Browsing UAF Graduate School by Subject "Water temperature"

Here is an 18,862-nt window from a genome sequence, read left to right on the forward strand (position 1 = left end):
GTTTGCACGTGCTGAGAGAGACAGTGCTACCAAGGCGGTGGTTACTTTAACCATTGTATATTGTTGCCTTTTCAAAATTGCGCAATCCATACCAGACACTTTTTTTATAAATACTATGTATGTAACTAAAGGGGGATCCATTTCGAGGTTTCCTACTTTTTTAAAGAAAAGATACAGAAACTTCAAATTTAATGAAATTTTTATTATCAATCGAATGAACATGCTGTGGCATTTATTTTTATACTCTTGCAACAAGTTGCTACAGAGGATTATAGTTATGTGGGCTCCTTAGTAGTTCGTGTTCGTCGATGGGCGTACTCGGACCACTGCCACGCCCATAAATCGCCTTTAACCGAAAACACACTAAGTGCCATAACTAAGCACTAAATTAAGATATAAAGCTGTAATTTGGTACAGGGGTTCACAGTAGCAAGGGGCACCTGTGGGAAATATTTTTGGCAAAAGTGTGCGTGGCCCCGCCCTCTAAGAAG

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The influence of geomorphic and landscape characteristics on stream temperature and streamwater sensitivity to air temperature in the coastal temperate rainforest of Southeast AlaskaClimate warming is projected to increase the regional air temperature in southeast Alaska and alter precipitation patterns and storage, with potentially important implications for the region's aquatic resources. Streamwater temperature is controlled by energy inputs from the atmosphere and surrounding environment that are modified by a watershed's geomorphic and landcover characteristics. The climate-landcover relationships that influence stream temperature have not been comprehensively evaluated in southeast Alaskan watersheds. Thus, improving our understanding of current streamwater thermal regimes is critical to better assess how these regimes may be altered by climate change on a regional scale. In this study, seasonal streamwater thermal regimes in forty-seven watersheds across southeast Alaska were evaluated, and the influence of watershed geomorphic and landscape characteristics on stream temperature and streamwater sensitivity to air temperature was assessed. Stream temperatures were measured during the 2015 water year and analyzed for winter and summer seasons. Mean summer stream temperature ranged from 4.0°C to 17.2°C, while mean winter stream temperature were less variable across the region, ranging from 0.5°C to 3.5°C. Maximum weekly average temperatures (MWAT) ranged from 4.3°C to 21.5°C. Regression and time series analyses revealed that lower latitude, low gradient watersheds with higher lake coverage experienced warmer maximum and average summer stream temperatures and were more sensitive to air temperature fluctuations compared to higher latitude watersheds with high gradients during the summer. Winter mean stream temperature was warmer in higher gradient watersheds with greater forest and lake coverage. Moreover, higher latitude watersheds with steep gradients were less sensitive to changes in air temperature relative to low gradient / low latitude watersheds during the winter. Findings from this study demonstrate thermal regimes and air sensitivity are moderated by watershed geomorphology and landcover to create streamwater thermal heterogeneity across the coastal temperate rainforest of southeast Alaska. Results presented herein demonstrate that streamwater sensitivity to air temperature fluctuations are moderated by watershed geomorphology, and should be considered as a framework for predicting thermal regimes to assess relative watershed thermal response to climate change. This information, in turn, is important for quantifying the likely magnitude and spatial extent of climate-driven thermal impacts on Pacific salmon during their freshwater life history stages in southeast Alaska.